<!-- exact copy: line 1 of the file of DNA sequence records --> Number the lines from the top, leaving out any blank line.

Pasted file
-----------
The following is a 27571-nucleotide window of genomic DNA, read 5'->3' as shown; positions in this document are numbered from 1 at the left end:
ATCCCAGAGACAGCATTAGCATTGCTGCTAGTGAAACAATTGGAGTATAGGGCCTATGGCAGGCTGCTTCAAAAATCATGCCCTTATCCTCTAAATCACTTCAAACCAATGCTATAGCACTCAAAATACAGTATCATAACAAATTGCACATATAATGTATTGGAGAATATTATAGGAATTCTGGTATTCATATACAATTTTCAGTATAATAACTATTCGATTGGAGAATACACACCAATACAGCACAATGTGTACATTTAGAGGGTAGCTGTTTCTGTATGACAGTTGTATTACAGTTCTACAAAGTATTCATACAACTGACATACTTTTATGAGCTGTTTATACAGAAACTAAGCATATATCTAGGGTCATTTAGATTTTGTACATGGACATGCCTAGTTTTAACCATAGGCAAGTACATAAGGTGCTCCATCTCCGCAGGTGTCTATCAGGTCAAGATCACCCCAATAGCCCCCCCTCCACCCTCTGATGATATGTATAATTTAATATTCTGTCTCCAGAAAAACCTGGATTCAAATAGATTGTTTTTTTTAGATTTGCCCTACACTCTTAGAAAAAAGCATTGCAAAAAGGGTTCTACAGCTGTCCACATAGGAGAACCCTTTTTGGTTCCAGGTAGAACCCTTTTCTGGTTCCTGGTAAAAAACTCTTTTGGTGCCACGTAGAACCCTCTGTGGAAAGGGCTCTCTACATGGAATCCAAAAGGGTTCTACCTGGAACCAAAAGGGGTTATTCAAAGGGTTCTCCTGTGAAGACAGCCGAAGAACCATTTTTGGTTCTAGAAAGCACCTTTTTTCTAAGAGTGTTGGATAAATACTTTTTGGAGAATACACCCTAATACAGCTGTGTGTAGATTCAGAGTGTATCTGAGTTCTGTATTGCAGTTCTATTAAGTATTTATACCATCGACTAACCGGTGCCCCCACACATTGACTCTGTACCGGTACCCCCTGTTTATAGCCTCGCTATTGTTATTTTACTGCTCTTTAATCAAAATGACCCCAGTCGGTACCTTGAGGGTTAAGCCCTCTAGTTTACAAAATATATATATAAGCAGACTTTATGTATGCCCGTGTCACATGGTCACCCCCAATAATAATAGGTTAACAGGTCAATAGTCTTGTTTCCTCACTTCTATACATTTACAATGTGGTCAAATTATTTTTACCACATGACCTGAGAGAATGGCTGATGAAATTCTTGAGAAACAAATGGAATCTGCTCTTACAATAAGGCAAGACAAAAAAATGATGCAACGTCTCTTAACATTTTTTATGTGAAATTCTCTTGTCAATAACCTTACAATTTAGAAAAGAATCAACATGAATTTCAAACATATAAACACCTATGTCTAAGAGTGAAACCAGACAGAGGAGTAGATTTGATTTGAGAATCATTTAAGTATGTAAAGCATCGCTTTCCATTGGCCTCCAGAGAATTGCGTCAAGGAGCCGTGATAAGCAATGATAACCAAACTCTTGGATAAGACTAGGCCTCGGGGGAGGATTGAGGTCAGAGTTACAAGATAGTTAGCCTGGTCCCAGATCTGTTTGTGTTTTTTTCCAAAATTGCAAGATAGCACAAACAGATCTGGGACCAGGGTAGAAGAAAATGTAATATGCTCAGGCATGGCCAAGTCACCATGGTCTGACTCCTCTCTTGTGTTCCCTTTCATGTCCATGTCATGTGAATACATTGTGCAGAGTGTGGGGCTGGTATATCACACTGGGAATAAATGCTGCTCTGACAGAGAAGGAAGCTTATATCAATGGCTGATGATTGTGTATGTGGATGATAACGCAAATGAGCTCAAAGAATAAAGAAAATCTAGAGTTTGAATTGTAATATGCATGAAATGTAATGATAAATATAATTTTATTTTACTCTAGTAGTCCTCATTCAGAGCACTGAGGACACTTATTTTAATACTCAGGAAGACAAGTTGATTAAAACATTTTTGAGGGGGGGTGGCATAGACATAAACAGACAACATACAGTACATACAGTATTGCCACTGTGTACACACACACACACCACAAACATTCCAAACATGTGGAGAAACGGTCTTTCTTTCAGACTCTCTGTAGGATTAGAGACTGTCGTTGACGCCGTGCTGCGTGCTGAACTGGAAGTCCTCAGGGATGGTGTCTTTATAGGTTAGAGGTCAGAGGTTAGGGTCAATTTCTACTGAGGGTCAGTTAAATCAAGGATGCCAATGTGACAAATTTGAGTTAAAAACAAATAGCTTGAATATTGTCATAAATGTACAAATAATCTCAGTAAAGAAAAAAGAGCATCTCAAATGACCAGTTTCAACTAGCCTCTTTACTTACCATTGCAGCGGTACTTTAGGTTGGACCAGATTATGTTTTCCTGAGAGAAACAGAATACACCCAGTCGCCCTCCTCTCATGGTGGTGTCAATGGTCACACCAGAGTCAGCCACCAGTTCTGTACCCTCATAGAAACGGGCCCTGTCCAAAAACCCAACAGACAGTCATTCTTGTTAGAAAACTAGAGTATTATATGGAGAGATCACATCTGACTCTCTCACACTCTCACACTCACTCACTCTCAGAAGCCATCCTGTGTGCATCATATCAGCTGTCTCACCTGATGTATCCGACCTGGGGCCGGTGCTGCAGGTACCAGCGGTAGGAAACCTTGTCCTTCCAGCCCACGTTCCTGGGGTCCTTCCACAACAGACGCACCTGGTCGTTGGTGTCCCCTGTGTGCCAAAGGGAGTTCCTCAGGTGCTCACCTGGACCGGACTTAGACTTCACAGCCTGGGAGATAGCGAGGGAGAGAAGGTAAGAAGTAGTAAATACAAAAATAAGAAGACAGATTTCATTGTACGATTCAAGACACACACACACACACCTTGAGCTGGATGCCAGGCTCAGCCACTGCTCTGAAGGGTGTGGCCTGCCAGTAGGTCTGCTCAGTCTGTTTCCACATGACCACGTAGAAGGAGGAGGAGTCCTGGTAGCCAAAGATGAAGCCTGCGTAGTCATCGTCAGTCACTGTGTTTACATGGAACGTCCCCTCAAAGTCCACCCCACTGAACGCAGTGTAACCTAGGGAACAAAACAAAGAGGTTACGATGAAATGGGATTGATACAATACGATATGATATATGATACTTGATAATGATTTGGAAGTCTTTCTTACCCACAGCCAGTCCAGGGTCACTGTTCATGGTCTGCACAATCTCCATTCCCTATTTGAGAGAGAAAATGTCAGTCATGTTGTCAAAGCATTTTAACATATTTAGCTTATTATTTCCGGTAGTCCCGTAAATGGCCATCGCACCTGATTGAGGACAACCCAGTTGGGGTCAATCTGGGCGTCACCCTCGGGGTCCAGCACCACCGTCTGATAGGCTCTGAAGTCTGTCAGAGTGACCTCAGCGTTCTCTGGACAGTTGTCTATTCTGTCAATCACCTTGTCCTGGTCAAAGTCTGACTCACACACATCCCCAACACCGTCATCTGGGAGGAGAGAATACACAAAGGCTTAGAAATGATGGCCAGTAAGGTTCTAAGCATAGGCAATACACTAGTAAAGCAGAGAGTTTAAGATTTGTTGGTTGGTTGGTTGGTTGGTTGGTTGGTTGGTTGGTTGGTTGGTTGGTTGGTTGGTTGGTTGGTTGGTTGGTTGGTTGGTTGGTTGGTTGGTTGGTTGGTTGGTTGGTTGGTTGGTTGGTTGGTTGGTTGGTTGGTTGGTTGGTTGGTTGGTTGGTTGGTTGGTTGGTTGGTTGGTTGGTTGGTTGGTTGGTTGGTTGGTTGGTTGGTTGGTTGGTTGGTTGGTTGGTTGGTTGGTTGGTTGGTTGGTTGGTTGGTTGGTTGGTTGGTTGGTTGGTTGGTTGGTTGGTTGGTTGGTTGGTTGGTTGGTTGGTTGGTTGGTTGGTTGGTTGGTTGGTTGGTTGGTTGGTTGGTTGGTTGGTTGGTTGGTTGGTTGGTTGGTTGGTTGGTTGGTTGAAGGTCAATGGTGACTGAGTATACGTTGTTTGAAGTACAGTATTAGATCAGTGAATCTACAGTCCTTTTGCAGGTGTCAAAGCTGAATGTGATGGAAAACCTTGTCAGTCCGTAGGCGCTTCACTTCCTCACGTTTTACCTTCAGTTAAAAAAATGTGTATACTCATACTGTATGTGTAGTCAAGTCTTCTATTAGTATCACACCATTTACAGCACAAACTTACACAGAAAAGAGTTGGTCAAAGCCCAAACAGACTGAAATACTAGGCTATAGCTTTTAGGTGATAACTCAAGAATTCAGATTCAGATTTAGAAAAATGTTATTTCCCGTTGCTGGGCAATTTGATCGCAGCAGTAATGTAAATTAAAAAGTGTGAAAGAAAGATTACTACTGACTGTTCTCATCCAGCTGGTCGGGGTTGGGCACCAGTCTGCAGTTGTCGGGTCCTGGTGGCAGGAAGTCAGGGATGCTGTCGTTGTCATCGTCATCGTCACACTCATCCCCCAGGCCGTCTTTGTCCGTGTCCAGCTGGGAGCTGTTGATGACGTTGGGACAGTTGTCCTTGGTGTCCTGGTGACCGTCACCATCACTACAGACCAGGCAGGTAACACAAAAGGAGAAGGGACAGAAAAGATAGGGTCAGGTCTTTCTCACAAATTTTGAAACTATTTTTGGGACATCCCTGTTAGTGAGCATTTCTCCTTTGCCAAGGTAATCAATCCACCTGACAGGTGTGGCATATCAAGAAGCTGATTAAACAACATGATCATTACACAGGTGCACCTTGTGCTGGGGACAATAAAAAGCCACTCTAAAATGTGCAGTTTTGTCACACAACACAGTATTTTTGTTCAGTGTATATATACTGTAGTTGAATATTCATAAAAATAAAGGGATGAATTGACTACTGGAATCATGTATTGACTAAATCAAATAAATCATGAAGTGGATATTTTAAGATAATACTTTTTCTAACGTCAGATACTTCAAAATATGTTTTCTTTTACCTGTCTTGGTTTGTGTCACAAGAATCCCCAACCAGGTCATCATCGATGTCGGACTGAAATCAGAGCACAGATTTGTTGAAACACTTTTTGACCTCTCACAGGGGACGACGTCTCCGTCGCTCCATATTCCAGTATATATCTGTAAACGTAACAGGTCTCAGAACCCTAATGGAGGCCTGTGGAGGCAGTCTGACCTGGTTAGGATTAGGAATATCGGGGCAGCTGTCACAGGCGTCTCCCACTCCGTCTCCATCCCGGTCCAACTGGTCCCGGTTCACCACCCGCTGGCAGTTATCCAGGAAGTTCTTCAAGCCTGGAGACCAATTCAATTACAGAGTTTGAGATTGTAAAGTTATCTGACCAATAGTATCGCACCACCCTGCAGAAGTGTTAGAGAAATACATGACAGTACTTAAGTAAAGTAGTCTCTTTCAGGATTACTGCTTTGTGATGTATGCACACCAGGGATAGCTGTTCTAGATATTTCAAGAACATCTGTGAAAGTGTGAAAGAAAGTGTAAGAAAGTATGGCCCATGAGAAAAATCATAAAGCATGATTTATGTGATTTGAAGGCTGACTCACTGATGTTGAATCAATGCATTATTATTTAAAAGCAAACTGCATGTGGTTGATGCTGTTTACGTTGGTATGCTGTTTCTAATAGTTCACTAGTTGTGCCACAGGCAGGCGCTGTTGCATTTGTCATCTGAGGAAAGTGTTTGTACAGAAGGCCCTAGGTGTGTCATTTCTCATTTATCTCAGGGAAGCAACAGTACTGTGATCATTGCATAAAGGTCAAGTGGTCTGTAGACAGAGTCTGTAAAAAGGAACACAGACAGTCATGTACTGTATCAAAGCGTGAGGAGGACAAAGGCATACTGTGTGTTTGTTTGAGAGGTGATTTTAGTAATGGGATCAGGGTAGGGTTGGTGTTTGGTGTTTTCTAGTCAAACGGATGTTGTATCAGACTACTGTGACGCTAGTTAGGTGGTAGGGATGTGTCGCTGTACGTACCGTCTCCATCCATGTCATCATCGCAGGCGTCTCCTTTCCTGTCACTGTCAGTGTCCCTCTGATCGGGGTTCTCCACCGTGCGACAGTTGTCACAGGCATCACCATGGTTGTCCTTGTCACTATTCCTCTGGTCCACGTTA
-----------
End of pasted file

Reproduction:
The following is a 27571-nucleotide window of genomic DNA, read 5'->3' as shown; positions in this document are numbered from 1 at the left end: